I do agree with the above, that both of these concerns are best handled as an aspect of general-purpose file management.
Typical case would be when looking back at an old project - I want to read it but not update it; the automatic save changes the ‘last modified’ date it gets in the finder, messing up my ability to search or scan old scrivener projects by date.
I don’t place much trust in file system modification dates for this and many other reasons. It’s hard to beat a date stamp that is encoded as part of the file name itself. That aside, I can at least share what I do for old projects: once a project is to the point where I am no longer work on it, I file it to an archival folder, where all old files go to rest, and I tend to compress to zip the files I’m no longer working on.
There is an important side-effect in doing so (outside of simply saving space and reducing the indexing overhead of archives to one file per major project), and that is if I want to in the future consult information from these old files, double-clicking on the .zip produces a brand new copy
of the folder/project every time, and every time it is identical from the original. I open the project, get what I need out of it, and when I’m done I trash it, leaving the .zip copy for long-term safekeeping.
It is the closest thing to a pure read-only long term archival system that you can achieve on most modern file systems. Almost everything otherwise, such as permissions and file system locks, tend to either not work well across all software, or can be trivially overridden. I’d rather old stuff be very difficult to modify without a process that involves many steps that must be intentionally taken. Actually overwriting and updating the contents of a .zip file fits that description perfectly.
The same goes for backup. I’ve done my best to disable all automatic backups because if you’re not careful the last 5 backups are near identical - where what I want is backups that preserve major revisions (in concert with snapshots of course).
Out of curiosity, if you are taking care to create your own backups manually (and Scrivener provides several convenient ways to do so), then why turn off the automatic backup? At worst, it’s not always useful for the reasons you specified (though as noted you can adjust the settings to avoid problems like that!), but I would be willing to wager that more often than not there is at least no harm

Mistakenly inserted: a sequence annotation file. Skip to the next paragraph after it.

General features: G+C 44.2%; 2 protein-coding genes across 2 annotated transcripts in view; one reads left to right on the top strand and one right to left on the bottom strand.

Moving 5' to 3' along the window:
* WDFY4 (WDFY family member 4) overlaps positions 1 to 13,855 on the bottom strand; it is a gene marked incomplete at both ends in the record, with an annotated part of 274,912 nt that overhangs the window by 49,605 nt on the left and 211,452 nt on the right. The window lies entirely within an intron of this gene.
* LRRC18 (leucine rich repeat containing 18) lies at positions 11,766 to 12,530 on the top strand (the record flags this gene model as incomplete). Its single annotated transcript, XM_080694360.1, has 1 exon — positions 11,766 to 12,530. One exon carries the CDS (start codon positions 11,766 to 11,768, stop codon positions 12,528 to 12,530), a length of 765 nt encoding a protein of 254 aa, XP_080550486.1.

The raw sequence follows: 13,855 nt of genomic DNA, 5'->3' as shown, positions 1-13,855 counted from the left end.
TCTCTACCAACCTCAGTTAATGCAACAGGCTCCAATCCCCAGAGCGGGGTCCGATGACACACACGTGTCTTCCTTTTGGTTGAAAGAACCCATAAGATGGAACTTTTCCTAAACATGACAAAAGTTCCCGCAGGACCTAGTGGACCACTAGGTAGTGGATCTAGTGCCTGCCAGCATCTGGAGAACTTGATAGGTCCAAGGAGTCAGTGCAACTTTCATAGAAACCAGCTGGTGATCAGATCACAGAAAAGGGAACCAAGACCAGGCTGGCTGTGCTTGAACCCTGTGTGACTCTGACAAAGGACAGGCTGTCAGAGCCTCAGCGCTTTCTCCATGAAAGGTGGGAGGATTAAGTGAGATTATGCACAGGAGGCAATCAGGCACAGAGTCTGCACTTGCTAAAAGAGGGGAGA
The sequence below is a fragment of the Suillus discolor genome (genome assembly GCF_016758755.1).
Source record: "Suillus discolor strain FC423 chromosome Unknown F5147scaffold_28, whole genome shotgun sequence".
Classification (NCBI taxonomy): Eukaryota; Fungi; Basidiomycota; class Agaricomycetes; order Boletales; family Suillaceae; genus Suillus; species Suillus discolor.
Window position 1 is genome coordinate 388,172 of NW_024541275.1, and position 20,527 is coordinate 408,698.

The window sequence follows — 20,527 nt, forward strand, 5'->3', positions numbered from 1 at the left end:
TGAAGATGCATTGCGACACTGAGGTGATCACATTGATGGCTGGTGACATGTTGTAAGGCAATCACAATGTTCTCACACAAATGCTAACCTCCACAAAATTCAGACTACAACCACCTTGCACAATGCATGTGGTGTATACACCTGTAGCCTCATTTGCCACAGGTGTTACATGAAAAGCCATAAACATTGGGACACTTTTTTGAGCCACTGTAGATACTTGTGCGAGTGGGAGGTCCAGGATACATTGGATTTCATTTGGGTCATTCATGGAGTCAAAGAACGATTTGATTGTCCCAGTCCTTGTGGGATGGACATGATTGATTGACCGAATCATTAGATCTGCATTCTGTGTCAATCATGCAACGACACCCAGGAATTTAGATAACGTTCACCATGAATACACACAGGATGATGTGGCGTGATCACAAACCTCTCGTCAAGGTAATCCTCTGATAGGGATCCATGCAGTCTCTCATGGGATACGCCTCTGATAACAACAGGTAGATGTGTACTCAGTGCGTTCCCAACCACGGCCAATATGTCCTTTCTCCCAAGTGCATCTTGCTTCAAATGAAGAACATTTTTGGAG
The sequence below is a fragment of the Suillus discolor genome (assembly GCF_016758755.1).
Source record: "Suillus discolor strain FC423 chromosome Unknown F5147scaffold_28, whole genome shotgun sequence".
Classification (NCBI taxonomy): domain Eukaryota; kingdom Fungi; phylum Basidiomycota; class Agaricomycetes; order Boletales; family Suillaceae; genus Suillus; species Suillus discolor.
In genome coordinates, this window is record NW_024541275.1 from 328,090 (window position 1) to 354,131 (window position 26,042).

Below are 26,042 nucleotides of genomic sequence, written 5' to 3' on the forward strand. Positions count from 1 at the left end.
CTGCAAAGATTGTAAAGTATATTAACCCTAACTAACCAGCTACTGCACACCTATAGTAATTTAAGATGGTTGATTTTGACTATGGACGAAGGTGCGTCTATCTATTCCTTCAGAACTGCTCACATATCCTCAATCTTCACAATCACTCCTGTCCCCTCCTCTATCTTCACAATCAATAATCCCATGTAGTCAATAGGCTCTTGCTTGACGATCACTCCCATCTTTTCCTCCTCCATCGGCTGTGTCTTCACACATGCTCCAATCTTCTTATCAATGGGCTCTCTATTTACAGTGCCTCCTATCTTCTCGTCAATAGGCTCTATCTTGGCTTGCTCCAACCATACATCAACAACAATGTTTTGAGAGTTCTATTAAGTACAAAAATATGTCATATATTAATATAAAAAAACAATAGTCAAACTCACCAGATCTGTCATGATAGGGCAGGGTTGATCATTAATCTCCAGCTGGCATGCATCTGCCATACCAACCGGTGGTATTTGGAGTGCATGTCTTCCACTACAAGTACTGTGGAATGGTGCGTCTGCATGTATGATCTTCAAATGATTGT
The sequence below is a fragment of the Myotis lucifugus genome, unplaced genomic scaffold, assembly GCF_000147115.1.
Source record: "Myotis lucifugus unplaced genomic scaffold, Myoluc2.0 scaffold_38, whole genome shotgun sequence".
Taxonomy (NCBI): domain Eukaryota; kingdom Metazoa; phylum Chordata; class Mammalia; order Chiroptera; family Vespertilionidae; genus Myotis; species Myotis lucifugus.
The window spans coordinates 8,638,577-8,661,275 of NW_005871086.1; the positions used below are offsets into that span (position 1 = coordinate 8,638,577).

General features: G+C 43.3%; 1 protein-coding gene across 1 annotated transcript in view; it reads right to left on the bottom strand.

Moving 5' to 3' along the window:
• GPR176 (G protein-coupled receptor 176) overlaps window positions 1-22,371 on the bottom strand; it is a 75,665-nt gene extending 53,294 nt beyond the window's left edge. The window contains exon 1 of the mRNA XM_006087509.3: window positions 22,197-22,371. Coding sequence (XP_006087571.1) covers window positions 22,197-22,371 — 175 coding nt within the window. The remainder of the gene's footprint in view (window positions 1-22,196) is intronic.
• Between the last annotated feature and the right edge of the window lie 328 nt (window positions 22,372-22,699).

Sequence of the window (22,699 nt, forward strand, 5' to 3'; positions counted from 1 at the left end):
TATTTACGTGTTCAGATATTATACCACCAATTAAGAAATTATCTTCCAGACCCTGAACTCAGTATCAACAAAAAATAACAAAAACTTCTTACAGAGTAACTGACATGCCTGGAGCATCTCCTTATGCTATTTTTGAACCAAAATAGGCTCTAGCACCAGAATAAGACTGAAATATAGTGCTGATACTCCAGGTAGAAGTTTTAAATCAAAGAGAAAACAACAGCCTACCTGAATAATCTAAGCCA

in having five near-identical copies.
Oh and here is a hint for archival projects: if a project is well and truly to that point where, even if you don’t use my method as described above, you are done editing it and don’t want backups made of it in the future, then go into Project ▸ Project Settings...
under “Backup”, and exclude the project from backups. Now you don’t have to worry about losing the older copies to subsequent review sessions in the future—of course if you date stamp your old projects in the file name, you also conveniently duck that problem entirely.
I use a combination of manual and automatic backups for these and many other reasons. Here’s what I do:
- For major “save points”, which can happen once or twice per day in an actively edited project: File ▸ Back Up ▸ Back Up To.... This file will be date and time stamped and can be optionally zip compressed (again see above for why that is a good idea for projects you don’t want to accidentally edit). These get saved into a separate folder that I use for these kinds of backups (only the most heavily worked upon projects get their own subfolder). I’ll sometimes name the backup according to what is going on as well. Perhaps I’m overhauling keyword organisation, I’ll call the backup “Pre-Keyword_Overhaul” along with the project name and date stamp. I’ll always have a copy of the project in that state, years from now, in case I ever need the old organisational schema.
- Automatic backups: though I set my to save 25.
On top of these, any protections I add myself (such as the background SpiderOak process that encrypts and stores all important data to another geographic location, or even Time Machine) are keeping track of these backups on top of my own organisation of them, and Scriveners automation. I.e. if Scrivener deletes the 5th oldest backup before you wanted it, that may not actually be a problem for you if every few minutes these things get uploaded or saved to a drive.